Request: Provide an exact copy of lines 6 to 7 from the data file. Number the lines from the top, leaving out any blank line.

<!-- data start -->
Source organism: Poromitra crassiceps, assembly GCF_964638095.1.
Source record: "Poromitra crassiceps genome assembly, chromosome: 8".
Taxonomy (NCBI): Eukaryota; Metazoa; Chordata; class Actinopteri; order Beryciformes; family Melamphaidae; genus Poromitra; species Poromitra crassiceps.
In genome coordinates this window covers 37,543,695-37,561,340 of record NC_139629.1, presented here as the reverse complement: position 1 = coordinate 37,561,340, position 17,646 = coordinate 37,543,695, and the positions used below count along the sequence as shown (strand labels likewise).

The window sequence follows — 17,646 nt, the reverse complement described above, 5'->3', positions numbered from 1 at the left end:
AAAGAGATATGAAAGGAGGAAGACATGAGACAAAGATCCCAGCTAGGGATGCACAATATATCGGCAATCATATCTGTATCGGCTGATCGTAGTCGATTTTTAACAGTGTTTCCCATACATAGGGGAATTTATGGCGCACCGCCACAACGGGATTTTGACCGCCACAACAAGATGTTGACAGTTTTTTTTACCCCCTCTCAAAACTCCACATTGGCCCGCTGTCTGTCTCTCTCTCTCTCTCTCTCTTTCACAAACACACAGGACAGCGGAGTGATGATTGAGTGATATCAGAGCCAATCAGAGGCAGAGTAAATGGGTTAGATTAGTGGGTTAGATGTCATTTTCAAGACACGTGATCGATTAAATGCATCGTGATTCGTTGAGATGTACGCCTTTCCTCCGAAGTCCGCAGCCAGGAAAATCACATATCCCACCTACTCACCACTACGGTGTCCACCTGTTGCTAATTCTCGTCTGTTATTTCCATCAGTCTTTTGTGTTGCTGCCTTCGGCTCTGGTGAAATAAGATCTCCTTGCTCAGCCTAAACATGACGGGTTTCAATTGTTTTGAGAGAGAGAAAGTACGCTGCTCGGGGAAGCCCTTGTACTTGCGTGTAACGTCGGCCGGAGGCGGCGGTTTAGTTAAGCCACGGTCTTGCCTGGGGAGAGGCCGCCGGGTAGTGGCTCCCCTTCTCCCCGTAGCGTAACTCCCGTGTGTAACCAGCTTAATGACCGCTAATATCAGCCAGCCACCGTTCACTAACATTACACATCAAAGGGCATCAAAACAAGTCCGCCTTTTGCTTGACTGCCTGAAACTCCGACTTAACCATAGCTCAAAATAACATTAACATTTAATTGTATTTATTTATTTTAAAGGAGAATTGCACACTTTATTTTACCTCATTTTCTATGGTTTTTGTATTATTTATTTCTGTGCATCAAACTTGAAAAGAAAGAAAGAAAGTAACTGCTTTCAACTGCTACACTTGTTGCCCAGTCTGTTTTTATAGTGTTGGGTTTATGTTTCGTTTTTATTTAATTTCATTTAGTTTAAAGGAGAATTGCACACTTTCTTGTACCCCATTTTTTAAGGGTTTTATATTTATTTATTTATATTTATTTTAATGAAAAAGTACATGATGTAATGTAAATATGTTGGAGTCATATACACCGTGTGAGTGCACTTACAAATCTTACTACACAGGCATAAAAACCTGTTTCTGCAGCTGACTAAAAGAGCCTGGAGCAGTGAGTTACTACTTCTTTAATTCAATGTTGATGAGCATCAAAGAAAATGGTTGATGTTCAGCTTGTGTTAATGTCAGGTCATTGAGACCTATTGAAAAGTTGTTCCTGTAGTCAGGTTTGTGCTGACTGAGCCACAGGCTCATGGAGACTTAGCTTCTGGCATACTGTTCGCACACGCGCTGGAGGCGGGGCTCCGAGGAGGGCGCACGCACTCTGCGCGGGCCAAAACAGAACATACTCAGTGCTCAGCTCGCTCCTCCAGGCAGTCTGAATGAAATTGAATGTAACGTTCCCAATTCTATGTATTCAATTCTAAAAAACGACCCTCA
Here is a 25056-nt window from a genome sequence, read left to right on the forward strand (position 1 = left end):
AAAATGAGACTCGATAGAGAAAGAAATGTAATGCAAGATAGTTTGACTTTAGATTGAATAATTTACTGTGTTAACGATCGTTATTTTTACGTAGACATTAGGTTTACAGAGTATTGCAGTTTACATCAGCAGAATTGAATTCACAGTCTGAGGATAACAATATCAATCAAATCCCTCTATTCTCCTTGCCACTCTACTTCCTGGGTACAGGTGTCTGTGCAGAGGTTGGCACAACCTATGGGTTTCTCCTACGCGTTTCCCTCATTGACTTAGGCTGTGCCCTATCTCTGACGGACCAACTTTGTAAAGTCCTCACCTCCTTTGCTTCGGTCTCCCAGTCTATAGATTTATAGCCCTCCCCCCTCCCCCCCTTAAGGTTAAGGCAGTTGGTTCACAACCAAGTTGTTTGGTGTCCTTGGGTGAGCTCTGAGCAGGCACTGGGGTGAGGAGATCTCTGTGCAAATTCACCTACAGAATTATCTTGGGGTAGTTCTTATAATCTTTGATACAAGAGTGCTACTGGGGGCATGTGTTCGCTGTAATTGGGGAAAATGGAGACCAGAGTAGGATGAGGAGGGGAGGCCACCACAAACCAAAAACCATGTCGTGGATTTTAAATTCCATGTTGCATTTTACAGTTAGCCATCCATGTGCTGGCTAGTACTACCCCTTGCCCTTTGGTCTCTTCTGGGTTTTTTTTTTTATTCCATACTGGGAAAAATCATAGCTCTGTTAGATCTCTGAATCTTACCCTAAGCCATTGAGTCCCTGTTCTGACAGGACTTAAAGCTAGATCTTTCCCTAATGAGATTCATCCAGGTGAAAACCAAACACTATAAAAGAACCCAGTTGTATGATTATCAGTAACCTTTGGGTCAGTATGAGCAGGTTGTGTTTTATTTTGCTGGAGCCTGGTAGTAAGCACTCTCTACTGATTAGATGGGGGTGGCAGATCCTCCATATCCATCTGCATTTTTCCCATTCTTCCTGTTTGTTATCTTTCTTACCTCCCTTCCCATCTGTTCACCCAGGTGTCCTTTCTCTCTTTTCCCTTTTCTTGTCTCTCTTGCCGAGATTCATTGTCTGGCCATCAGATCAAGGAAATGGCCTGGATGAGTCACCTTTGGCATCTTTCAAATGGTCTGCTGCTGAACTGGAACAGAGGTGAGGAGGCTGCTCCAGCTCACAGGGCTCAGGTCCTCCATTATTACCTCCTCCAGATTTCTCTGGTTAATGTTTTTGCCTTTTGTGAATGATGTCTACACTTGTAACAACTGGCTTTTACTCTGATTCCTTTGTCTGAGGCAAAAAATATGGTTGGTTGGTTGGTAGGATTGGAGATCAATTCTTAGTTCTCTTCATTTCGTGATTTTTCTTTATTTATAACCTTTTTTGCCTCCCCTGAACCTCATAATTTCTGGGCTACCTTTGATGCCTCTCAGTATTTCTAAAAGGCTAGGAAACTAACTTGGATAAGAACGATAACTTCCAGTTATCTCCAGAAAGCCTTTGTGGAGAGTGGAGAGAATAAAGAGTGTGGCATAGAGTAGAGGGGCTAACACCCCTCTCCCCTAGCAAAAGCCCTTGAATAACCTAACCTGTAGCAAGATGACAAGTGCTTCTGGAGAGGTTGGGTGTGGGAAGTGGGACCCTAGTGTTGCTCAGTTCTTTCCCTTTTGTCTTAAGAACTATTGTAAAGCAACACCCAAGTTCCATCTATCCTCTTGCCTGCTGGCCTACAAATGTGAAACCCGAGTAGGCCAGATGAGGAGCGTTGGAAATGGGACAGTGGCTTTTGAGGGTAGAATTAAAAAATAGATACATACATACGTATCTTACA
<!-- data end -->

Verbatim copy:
AAAGAGATATGAAAGGAGGAAGACATGAGACAAAGATCCCAGCTAGGGATGCACAATATATCGGCAATCATATCTGTATCGGCTGATCGTAGTCGATTTTTAACAGTGTTTCCCATACATAGGGGAATTTATGGCGCACCGCCACAACGGGATTTTGACCGCCACAACAAGATGTTGACAGTTTTTTTTACCCCCTCTCAAAACTCCACATTGGCCCGCTGTCTGTCTCTCTCTCTCTCTCTCTCTTTCACAAACACACAGGACAGCGGAGTGATGATTGAGTGATATCAGAGCCAATCAGAGGCAGAGTAAATGGGTTAGATTAGTGGGTTAGATGTCATTTTCAAGACACGTGATCGATTAAATGCATCGTGATTCGTTGAGATGTACGCCTTTCCTCCGAAGTCCGCAGCCAGGAAAATCACATATCCCACCTACTCACCACTACGGTGTCCACCTGTTGCTAATTCTCGTCTGTTATTTCCATCAGTCTTTTGTGTTGCTGCCTTCGGCTCTGGTGAAATAAGATCTCCTTGCTCAGCCTAAACATGACGGGTTTCAATTGTTTTGAGAGAGAGAAAGTACGCTGCTCGGGGAAGCCCTTGTACTTGCGTGTAACGTCGGCCGGAGGCGGCGGTTTAGTTAAGCCACGGTCTTGCCTGGGGAGAGGCCGCCGGGTAGTGGCTCCCCTTCTCCCCGTAGCGTAACTCCCGTGTGTAACCAGCTTAATGACCGCTAATATCAGCCAGCCACCGTTCACTAACATTACACATCAAAGGGCATCAAAACAAGTCCGCCTTTTGCTTGACTGCCTGAAACTCCGACTTAACCATAGCTCAAAATAACATTAACATTTAATTGTATTTATTTATTTTAAAGGAGAATTGCACACTTTATTTTACCTCATTTTCTATGGTTTTTGTATTATTTATTTCTGTGCATCAAACTTGAAAAGAAAGAAAGAAAGTAACTGCTTTCAACTGCTACACTTGTTGCCCAGTCTGTTTTTATAGTGTTGGGTTTATGTTTCGTTTTTATTTAATTTCATTTAGTTTAAAGGAGAATTGCACACTTTCTTGTACCCCATTTTTTAAGGGTTTTATATTTATTTATTTATATTTATTTTAATGAAAAAGTACATGATGTAATGTAAATATGTTGGAGTCATATACACCGTGTGAGTGCACTTACAAATCTTACTACACAGGCATAAAAACCTGTTTCTGCAGCTGACTAAAAGAGCCTGGAGCAGTGAGTTACTACTTCTTTAATTCAATGTTGATGAGCATCAAAGAAAATGGTTGATGTTCAGCTTGTGTTAATGTCAGGTCATTGAGACCTATTGAAAAGTTGTTCCTGTAGTCAGGTTTGTGCTGACTGAGCCACAGGCTCATGGAGACTTAGCTTCTGGCATACTGTTCGCACACGCGCTGGAGGCGGGGCTCCGAGGAGGGCGCACGCACTCTGCGCGGGCCAAAACAGAACATACTCAGTGCTCAGCTCGCTCCTCCAGGCAGTCTGAATGAAATTGAATGTAACGTTCCCAATTCTATGTATTCAATTCTAAAAAACGACCCTCA
Here is a 25056-nt window from a genome sequence, read left to right on the forward strand (position 1 = left end):